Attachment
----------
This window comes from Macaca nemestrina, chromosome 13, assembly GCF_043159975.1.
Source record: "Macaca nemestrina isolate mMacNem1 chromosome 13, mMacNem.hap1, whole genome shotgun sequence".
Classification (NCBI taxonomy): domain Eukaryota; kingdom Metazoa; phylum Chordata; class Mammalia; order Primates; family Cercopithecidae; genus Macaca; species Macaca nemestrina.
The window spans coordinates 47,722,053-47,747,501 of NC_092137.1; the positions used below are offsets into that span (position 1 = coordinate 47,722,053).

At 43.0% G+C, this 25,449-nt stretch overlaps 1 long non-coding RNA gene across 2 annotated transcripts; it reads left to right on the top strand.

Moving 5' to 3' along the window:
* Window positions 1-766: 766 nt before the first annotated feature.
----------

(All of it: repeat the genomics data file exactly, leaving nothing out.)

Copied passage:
This window comes from Macaca nemestrina, chromosome 13, assembly GCF_043159975.1.
Source record: "Macaca nemestrina isolate mMacNem1 chromosome 13, mMacNem.hap1, whole genome shotgun sequence".
Classification (NCBI taxonomy): domain Eukaryota; kingdom Metazoa; phylum Chordata; class Mammalia; order Primates; family Cercopithecidae; genus Macaca; species Macaca nemestrina.
The window spans coordinates 47,722,053-47,747,501 of NC_092137.1; the positions used below are offsets into that span (position 1 = coordinate 47,722,053).

At 43.0% G+C, this 25,449-nt stretch overlaps 1 long non-coding RNA gene across 2 annotated transcripts; it reads left to right on the top strand.

Moving 5' to 3' along the window:
* Window positions 1-766: 766 nt before the first annotated feature.